Toxic substance exposure and multiple myeloma: A case-control study

Peter D. Morris, Thomas D. Koepsell, Janet R. Daling, John W. Taylor, Joseph L. Lyon, G. Marie Swanson, Margaret Child, Noel S. Weiss

    Research output: Contribution to journalArticlepeer-review

    75 Scopus citations


    By means of a population-based, multicenter casecontrol investigation, certain toxic substances were evaluated as risk factors for multiple myeloma. Interviews were completed on 698 subjects with newly diagnosed multiple myeloma, and 1, 683 controls were selected from the same geographic areas as those of the cases. Respondents were asked if they had ever been "highly" exposed" to one or more of a list of toxic substances or to other substances not on the list. With the aid of a toxicologist, responses were then categorized into 20 exposure groups. Those who reported past exposure to pesticides had an estimated relative risk of 2.6 for multiple myeloma [95% confidence interval (CI)=1.5-4.6). Subjects exposed to a variety of compounds commonly used by painters had an estimated relative risk of 1.6 (95% CI = 1.1-2.4). An increased risk also was found for those who were exposed to sources of carbon monoxide (relative risk=1.8, 95% CI=1.0-3.2). Associations of borderline statistical significance were found for metals and organically high polymers (plastics and elastomers). No statistically significant associations were seen for exposure to fertilizers; dyes and inks; alkalies; acids; other caustic substances; chemical asphyxiants; aliphatic, chlorinated, or aromatic hydrocarbons; aldehydes and ketones; ethers; esters; oils; dusts; or asbestos.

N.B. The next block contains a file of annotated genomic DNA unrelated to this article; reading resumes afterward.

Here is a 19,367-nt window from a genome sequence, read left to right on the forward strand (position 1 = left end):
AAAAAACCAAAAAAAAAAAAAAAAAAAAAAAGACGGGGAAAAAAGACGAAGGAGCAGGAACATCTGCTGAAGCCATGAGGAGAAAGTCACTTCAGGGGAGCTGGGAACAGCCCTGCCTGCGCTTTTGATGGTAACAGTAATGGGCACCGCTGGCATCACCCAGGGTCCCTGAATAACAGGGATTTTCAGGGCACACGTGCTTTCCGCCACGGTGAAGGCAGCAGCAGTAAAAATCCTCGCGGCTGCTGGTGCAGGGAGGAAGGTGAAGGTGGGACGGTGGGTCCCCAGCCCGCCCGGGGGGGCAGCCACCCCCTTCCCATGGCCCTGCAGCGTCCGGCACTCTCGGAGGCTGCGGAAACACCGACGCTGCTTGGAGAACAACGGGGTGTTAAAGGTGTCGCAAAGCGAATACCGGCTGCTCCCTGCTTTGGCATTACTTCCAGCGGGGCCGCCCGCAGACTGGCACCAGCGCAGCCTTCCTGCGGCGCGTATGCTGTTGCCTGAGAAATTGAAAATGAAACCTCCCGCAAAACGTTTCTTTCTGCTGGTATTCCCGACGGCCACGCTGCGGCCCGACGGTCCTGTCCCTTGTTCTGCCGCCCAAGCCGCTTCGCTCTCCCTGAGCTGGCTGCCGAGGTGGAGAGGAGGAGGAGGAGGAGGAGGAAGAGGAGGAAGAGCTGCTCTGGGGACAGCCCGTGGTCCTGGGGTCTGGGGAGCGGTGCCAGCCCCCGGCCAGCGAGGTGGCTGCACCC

Original languageEnglish (US)
    Pages (from-to)987-994
    Number of pages8
    JournalJournal of the National Cancer Institute
    Issue number6
    StatePublished - Jun 1986

    ASJC Scopus subject areas

    • Oncology
    • Cancer Research

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